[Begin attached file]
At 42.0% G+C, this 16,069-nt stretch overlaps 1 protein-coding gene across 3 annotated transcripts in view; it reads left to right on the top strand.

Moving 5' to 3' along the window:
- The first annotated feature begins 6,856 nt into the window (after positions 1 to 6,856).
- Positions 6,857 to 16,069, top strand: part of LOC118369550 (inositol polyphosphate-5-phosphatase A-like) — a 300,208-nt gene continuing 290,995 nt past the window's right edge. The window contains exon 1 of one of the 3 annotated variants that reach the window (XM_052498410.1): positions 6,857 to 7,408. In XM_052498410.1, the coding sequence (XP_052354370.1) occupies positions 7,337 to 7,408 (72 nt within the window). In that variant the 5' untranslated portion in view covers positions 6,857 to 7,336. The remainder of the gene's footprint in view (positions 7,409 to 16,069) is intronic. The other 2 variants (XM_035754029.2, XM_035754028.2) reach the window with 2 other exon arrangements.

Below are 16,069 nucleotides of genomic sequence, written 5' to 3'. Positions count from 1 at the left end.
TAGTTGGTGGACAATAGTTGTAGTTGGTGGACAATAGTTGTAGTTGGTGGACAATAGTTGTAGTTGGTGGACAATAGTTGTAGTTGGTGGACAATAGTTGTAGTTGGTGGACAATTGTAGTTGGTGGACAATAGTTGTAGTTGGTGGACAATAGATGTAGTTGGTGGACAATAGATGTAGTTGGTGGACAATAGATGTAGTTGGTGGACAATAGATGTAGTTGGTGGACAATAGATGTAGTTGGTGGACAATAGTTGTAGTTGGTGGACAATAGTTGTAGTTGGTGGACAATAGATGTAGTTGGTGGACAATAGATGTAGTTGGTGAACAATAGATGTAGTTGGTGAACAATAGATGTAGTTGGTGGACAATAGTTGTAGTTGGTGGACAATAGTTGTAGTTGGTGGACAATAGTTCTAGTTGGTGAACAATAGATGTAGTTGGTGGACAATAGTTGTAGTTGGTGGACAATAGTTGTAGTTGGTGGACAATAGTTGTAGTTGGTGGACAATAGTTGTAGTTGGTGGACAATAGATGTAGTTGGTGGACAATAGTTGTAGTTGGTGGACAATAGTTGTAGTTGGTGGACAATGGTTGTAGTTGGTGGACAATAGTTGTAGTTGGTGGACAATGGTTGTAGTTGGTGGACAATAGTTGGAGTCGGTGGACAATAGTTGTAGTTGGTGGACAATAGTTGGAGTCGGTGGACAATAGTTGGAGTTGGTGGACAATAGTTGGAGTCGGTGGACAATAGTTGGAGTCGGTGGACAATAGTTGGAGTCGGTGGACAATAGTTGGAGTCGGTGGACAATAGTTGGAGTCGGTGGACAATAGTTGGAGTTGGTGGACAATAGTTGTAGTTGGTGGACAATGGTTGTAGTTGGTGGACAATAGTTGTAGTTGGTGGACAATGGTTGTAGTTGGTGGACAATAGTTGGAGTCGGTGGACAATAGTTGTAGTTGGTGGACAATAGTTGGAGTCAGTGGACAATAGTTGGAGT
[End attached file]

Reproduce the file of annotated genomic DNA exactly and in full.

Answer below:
At 42.0% G+C, this 16,069-nt stretch overlaps 1 protein-coding gene across 3 annotated transcripts in view; it reads left to right on the top strand.

Moving 5' to 3' along the window:
- The first annotated feature begins 6,856 nt into the window (after positions 1 to 6,856).
- Positions 6,857 to 16,069, top strand: part of LOC118369550 (inositol polyphosphate-5-phosphatase A-like) — a 300,208-nt gene continuing 290,995 nt past the window's right edge. The window contains exon 1 of one of the 3 annotated variants that reach the window (XM_052498410.1): positions 6,857 to 7,408. In XM_052498410.1, the coding sequence (XP_052354370.1) occupies positions 7,337 to 7,408 (72 nt within the window). In that variant the 5' untranslated portion in view covers positions 6,857 to 7,336. The remainder of the gene's footprint in view (positions 7,409 to 16,069) is intronic. The other 2 variants (XM_035754029.2, XM_035754028.2) reach the window with 2 other exon arrangements.

Below are 16,069 nucleotides of genomic sequence, written 5' to 3'. Positions count from 1 at the left end.
TAGTTGGTGGACAATAGTTGTAGTTGGTGGACAATAGTTGTAGTTGGTGGACAATAGTTGTAGTTGGTGGACAATAGTTGTAGTTGGTGGACAATAGTTGTAGTTGGTGGACAATTGTAGTTGGTGGACAATAGTTGTAGTTGGTGGACAATAGATGTAGTTGGTGGACAATAGATGTAGTTGGTGGACAATAGATGTAGTTGGTGGACAATAGATGTAGTTGGTGGACAATAGATGTAGTTGGTGGACAATAGTTGTAGTTGGTGGACAATAGTTGTAGTTGGTGGACAATAGATGTAGTTGGTGGACAATAGATGTAGTTGGTGAACAATAGATGTAGTTGGTGAACAATAGATGTAGTTGGTGGACAATAGTTGTAGTTGGTGGACAATAGTTGTAGTTGGTGGACAATAGTTCTAGTTGGTGAACAATAGATGTAGTTGGTGGACAATAGTTGTAGTTGGTGGACAATAGTTGTAGTTGGTGGACAATAGTTGTAGTTGGTGGACAATAGTTGTAGTTGGTGGACAATAGATGTAGTTGGTGGACAATAGTTGTAGTTGGTGGACAATAGTTGTAGTTGGTGGACAATGGTTGTAGTTGGTGGACAATAGTTGTAGTTGGTGGACAATGGTTGTAGTTGGTGGACAATAGTTGGAGTCGGTGGACAATAGTTGTAGTTGGTGGACAATAGTTGGAGTCGGTGGACAATAGTTGGAGTTGGTGGACAATAGTTGGAGTCGGTGGACAATAGTTGGAGTCGGTGGACAATAGTTGGAGTCGGTGGACAATAGTTGGAGTCGGTGGACAATAGTTGGAGTCGGTGGACAATAGTTGGAGTTGGTGGACAATAGTTGTAGTTGGTGGACAATGGTTGTAGTTGGTGGACAATAGTTGTAGTTGGTGGACAATGGTTGTAGTTGGTGGACAATAGTTGGAGTCGGTGGACAATAGTTGTAGTTGGTGGACAATAGTTGGAGTCAGTGGACAATAGTTGGAGT